St John the Baptist, Felixstowe
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www.suffolkchurches.co.uk - a journey through the churches of Suffolk
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Just as we might
go to Blythburgh or Long Melford to find out about the
devotions and liturgy of the 15th Century, the great
church of St John the Baptist is a good place to come to
chart the course of what happened as the 19th Century
became the 20th Century. The church is the definitive
statement in Suffolk of the liturgy and practice of High
Church Anglicanism. Neither as eclectic as Spooner's
Ipswich St Bartholomew, or as provincial as Phipson's
Ipswich St Mary le Tower, this mighty church, the last
work of the great Sir Arthur Blomfield, is the nearest
thing Suffolk has to the grand and uncompromising High
Church temples of west London.
Like all good seaside
towns, the growth of Felixstowe was fuelled in the early
20th Century by the enthusiasm of the working classes for
a sight of the sea and all that went with it. The middle
classes had got here first with hotels and spas in the
1830s and 1840s when the village enjoyed great popularity
as a bathing place, but the arrival of the railways in
the 1870s changed the resort for ever. The great days of
Felixstowe were the last decades of the 19th Century and
the first of the next, and as the town expanded westwards
the West End grew as an area of substantial red-brick
town houses, some of them hotels and guesthouses, some
sanitoriums, but the whole piece grander than anything
else in urban Suffolk outside of Southwold or the
Christchurch Park area of Ipswich. Nestled into this very
comfortable area, St John the Baptist on Orwell Road is a
beacon, the town's tallest building, a landmark from land
and sea alike. It was also the only Suffolk church
enshrined in verse by John Betjeman, in his poem Felixstowe,
or the Last of her Order, and not surprisingly,
since it would be quite at home among the London churches
The small coal and
grain wharf at the mouth of the rivers was developed by
the land owners Trinity College, Cambridge, in the middle
years of the 20th Century and eventually became the
busiest container port in Britain, and the eighth busiest
in Europe. At one time Felixstowe had no fewer than three
railway stations, one of which, Felixstowe Beach, was a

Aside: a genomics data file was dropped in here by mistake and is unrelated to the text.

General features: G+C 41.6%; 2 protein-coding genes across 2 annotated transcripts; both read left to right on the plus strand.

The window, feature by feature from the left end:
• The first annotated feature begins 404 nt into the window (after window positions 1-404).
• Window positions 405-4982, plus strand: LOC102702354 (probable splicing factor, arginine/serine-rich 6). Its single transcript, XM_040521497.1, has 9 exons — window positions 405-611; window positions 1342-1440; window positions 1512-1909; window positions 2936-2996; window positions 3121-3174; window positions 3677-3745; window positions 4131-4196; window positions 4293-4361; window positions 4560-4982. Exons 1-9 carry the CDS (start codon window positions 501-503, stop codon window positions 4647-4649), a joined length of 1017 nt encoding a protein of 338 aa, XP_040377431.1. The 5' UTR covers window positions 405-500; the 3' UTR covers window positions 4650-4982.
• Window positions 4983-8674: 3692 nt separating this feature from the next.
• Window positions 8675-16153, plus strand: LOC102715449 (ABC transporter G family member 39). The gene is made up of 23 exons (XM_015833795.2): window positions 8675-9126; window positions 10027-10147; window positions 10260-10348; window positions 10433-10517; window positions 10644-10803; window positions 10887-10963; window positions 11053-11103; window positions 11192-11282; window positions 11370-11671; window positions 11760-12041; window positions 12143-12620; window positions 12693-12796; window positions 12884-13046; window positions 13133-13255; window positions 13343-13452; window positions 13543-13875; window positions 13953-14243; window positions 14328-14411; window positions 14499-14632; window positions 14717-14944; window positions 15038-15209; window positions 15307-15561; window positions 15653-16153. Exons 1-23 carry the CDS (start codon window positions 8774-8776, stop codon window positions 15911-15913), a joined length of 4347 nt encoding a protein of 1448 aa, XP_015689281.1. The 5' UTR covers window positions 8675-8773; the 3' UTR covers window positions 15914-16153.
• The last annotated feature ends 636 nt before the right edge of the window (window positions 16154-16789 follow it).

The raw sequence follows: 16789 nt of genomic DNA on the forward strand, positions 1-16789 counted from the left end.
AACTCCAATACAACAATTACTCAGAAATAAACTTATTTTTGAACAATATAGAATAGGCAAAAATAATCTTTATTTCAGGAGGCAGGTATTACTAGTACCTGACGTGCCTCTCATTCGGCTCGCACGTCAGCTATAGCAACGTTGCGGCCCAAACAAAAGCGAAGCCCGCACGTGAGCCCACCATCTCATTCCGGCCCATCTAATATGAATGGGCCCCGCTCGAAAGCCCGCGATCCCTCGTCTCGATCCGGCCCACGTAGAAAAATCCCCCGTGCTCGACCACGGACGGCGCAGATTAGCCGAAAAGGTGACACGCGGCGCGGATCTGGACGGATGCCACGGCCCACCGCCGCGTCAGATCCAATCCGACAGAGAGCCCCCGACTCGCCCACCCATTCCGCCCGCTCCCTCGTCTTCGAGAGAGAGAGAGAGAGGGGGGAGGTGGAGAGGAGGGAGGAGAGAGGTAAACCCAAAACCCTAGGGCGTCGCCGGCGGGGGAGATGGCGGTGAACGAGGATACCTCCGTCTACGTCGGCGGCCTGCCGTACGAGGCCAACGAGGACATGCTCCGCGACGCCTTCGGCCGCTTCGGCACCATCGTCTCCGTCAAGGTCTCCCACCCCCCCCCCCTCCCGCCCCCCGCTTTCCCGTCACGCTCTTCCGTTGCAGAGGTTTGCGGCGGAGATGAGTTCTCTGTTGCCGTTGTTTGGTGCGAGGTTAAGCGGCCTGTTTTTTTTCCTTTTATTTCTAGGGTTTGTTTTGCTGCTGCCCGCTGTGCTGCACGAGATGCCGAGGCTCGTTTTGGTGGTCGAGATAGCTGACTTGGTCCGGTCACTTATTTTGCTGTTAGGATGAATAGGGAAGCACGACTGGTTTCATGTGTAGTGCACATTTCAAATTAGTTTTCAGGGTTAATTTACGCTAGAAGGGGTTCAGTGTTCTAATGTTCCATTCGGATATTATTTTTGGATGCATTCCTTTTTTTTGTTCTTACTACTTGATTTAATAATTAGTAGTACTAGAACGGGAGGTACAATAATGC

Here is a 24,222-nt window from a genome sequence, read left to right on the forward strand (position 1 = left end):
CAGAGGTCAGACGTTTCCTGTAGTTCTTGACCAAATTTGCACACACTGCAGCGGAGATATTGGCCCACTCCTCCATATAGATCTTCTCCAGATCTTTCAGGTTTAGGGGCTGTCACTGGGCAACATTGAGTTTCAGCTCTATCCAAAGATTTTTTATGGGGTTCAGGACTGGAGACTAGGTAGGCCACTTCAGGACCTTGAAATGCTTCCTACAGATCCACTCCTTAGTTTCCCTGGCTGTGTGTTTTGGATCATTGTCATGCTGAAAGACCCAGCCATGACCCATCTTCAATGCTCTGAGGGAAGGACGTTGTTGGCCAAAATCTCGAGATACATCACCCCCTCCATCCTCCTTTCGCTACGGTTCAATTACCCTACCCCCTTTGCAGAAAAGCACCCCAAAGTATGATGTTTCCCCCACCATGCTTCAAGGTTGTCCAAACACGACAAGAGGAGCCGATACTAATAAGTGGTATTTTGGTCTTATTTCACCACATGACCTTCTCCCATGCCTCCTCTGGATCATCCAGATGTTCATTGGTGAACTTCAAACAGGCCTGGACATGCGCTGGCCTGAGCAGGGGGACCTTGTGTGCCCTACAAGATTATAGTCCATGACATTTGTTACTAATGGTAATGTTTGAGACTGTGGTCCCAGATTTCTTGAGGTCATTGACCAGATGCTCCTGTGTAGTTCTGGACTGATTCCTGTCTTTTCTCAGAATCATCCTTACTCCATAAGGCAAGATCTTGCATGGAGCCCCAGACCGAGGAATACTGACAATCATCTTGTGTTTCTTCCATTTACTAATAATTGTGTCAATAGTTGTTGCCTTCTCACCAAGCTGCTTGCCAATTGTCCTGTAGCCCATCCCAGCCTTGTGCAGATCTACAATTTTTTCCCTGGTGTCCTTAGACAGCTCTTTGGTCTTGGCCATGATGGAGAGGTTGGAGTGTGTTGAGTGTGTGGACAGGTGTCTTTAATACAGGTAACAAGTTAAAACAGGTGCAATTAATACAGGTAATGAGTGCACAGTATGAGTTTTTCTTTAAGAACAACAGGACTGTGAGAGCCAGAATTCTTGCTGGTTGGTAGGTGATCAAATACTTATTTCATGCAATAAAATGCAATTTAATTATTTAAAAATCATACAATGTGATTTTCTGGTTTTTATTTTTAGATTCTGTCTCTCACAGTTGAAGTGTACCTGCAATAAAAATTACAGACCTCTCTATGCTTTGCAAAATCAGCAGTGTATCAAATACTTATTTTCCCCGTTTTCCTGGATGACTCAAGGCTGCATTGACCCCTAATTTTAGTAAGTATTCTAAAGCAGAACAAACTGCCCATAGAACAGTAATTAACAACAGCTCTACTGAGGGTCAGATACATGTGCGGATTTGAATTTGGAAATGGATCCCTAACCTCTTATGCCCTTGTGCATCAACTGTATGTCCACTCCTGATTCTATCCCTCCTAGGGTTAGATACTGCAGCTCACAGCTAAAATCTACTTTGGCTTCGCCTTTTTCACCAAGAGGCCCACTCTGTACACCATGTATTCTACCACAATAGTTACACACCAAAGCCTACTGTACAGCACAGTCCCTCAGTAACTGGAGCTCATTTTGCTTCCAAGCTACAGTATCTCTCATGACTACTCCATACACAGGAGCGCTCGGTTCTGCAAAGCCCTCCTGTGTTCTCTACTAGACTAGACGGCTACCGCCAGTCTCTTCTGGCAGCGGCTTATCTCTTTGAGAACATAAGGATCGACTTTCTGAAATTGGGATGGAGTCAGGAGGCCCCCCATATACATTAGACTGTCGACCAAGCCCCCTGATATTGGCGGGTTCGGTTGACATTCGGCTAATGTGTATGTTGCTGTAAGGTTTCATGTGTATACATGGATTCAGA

short walk from this church, but only the rump of one of
them, Felixstowe Town, survives, for Felixstowe is no
longer a place where thousands come to spend a week of
their summer holidays. It is now but the favourite
destination for daytrippers from Ipswich, the urban
sprawl of which lies a bare six miles from the edge of
Felixstowe's, and the main employer these days is the
docks rather than the holiday industry. And yet
Felixstowe still has a pleasing holiday town atmosphere.
From this church it is a short walk and a steep descent
down through the Cliff Gardens or the memorably named
Convalescent Hill to the beach below, with crowds
thronging the shingle and the leisure centre, but up here
it is still a former age, the comfortable spring sunshine
baking the red bricks of the quiet three-storey houses.
The feeling of a citadel is further reinforced by the way St John the Baptist is shoe-horned into its site, with barely room to breathe except on the north side, where the former rectory lawn spreads towards the house. In the old days, it must have been pleasant to step from High Mass into a summer fete or garden party. To the west of the church stands a convent, with the 'crashing tide' below, the sisters come and go, and it would be romantic to imagine that they are a surviving relic of the extraordinary flourishing of Anglican religious orders at the turn of the 19th and 20th centuries. Indeed, you might almost imagine that this is the very convent that Betjeman had in mind, despite the fact that he suggested himself that these orders were withering away when he wrote this poem in the 1950s. But in fact, this is a Catholic convent, the house of the Religious of Jesus and Mary.